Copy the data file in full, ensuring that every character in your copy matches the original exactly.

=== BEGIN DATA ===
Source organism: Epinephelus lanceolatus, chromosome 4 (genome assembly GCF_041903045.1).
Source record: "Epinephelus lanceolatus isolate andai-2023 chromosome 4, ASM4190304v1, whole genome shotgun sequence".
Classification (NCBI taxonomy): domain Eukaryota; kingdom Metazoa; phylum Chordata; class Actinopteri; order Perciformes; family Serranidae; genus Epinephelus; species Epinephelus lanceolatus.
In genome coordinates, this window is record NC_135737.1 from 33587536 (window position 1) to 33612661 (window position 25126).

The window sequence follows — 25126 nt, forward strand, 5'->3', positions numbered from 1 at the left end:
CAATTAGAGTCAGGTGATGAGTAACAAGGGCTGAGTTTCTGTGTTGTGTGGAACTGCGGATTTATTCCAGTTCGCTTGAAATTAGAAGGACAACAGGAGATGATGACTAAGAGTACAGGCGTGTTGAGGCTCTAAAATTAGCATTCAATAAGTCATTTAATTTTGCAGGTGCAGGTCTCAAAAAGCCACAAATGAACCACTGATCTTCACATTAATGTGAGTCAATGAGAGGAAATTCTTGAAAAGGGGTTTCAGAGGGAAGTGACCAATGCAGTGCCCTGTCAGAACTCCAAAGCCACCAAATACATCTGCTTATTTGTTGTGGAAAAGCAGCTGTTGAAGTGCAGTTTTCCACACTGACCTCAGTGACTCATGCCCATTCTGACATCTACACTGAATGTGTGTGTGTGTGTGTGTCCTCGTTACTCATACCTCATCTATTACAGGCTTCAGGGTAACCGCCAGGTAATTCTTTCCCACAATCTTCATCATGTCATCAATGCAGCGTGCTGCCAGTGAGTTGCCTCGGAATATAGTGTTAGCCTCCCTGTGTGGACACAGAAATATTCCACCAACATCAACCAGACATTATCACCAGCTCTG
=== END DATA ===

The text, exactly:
Source organism: Epinephelus lanceolatus, chromosome 4 (genome assembly GCF_041903045.1).
Source record: "Epinephelus lanceolatus isolate andai-2023 chromosome 4, ASM4190304v1, whole genome shotgun sequence".
Classification (NCBI taxonomy): domain Eukaryota; kingdom Metazoa; phylum Chordata; class Actinopteri; order Perciformes; family Serranidae; genus Epinephelus; species Epinephelus lanceolatus.
In genome coordinates, this window is record NC_135737.1 from 33587536 (window position 1) to 33612661 (window position 25126).

The window sequence follows — 25126 nt, forward strand, 5'->3', positions numbered from 1 at the left end:
CAATTAGAGTCAGGTGATGAGTAACAAGGGCTGAGTTTCTGTGTTGTGTGGAACTGCGGATTTATTCCAGTTCGCTTGAAATTAGAAGGACAACAGGAGATGATGACTAAGAGTACAGGCGTGTTGAGGCTCTAAAATTAGCATTCAATAAGTCATTTAATTTTGCAGGTGCAGGTCTCAAAAAGCCACAAATGAACCACTGATCTTCACATTAATGTGAGTCAATGAGAGGAAATTCTTGAAAAGGGGTTTCAGAGGGAAGTGACCAATGCAGTGCCCTGTCAGAACTCCAAAGCCACCAAATACATCTGCTTATTTGTTGTGGAAAAGCAGCTGTTGAAGTGCAGTTTTCCACACTGACCTCAGTGACTCATGCCCATTCTGACATCTACACTGAATGTGTGTGTGTGTGTGTGTCCTCGTTACTCATACCTCATCTATTACAGGCTTCAGGGTAACCGCCAGGTAATTCTTTCCCACAATCTTCATCATGTCATCAATGCAGCGTGCTGCCAGTGAGTTGCCTCGGAATATAGTGTTAGCCTCCCTGTGTGGACACAGAAATATTCCACCAACATCAACCAGACATTATCACCAGCTCTG